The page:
American Dream
The concept of the "American Dream" has brought people to and provided hope for people in this country since its founding. However, there are those today who argue that the American Dream is in trouble, does not exist anymore, that there is no such thing as a "self made man", or, that government needs to provide special opportunities so that those of lesser circumstances can rise in this country. This is all complete B___ S___! Two quick examples: 1. In the year 2000, Dr. Ben Chavis took over The American Indian Public Charter School (AIPCS), a failed middle school, in Oakland, California. He not only turned it around, but brought it to the top in under 10 years! Not bad for Chavis, an American Indian raised in a sharecropper's shack with no electricity in North Carolina. You can read about his story, Crazy Like a Fox, here. 2. Arthur Burns, former Fed Chairman under Richard Nixon, was an immigrant from Galicia, the son of a housepainter who had risen to become the foremost expert on US economic cycles and chief economist to Dwight Eisenhower…. Bloomberg BusinessWeek August 8, 2011. There are millions of stories like these. I will guarantee that you have them in your family. People are still flooding into this country legally and otherwise to escape other parts of the world where this type of individual freedom to improve the circumstances of their birth still exists. The only thing stopping people today from realizing the American Dream is having a dream, having the desire (hard work and perseverance) to achieve that dream, and obstacles inserted by government over the last 40 years that reduces motivation. Those who believe the American Dream no longer exists are right, because their pessimism won't let them have the dream or invest the work necessary to achieve the dream. And, their misguided belief that you can legislate opportunity to replace motivation. Our challenge today is not to let those people continue to ruin the positive mindset of the people or continue to establish limits to freedom which provide the foundation for the American Dream.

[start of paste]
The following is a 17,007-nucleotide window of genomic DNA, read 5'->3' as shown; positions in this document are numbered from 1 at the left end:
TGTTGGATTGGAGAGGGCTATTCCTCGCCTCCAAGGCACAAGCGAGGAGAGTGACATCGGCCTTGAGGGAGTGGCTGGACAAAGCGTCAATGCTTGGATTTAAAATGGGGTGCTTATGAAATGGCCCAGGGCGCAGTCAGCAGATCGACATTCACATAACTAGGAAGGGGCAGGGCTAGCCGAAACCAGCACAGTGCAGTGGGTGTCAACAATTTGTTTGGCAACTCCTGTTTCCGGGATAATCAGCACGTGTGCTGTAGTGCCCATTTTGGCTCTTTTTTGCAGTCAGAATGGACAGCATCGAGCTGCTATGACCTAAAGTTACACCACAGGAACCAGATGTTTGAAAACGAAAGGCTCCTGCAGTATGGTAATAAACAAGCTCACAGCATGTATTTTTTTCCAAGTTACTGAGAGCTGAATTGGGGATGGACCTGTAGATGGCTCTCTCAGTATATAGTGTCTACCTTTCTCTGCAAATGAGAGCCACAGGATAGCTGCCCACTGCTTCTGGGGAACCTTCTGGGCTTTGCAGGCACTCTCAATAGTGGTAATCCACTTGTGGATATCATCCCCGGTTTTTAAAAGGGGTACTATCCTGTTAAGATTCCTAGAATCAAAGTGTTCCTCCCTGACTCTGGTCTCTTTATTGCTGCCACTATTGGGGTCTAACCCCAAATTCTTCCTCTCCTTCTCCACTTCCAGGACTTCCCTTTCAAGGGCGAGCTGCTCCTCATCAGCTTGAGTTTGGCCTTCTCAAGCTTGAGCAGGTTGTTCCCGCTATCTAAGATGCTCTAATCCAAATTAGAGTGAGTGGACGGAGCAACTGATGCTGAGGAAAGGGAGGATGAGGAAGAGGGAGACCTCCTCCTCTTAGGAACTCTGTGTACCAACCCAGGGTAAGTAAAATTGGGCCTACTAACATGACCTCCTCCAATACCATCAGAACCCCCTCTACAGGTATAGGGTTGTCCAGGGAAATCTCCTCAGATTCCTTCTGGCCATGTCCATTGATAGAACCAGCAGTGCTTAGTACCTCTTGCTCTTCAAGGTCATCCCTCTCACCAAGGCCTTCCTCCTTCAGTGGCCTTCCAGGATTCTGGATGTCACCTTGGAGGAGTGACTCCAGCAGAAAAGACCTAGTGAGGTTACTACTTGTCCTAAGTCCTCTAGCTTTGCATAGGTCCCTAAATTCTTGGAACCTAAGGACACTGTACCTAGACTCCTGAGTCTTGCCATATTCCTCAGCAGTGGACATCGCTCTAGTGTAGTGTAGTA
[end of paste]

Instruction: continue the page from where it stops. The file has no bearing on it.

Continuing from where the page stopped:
Trump Didn’t Kill the Bush Values

by Daniel Henninger,
from The Wall Street Journal,

The opposition to traditional virtues was evident at the 1992 convention.

With the certainty of the tides, the media is awash with invidious comparisons between George H.W. Bush in death and Donald J. Trump in the White House. From the anti-Trump metronomes at the Washington Post there was this: “Trump’s time in office, by contrast, has been defined by a war against virtually all of the norms and institutions that Bush held dear.” There is nothing particularly unique to New England or even white Anglo-Saxon Protestanism about those values. These traits emerged everywhere as generations of Americans turned the frontier into a civilized nation. They were necessary. Most of the Bush values can be found on any list of what are called—or used to be called—virtues. It is telling that these same simple virtues are now being praised by a media that has done so much in the past 30 years to undermine them. The big change that was coming in the political culture hit me hard at the Republican National Convention in Houston in 1992. The “religious right” was there, but what I recall isn’t so much Pat Robertson or Pat Buchanan but the families who showed up to listen to a speech on the culture by Vice President Dan Quayle. By then, the religious right was used to being vilified by liberals. What I saw in the audience was mostly husbands and wives in their 30s or 40s with one or two children along. The men looked as if they might be middle managers or computer technicians. I thought they seemed pretty normal, but intensely focused on what back then had become a big issue—“family values.” As I stood among the media, it couldn’t have been clearer that most of them were largely appalled by these very traditional people and their politics.

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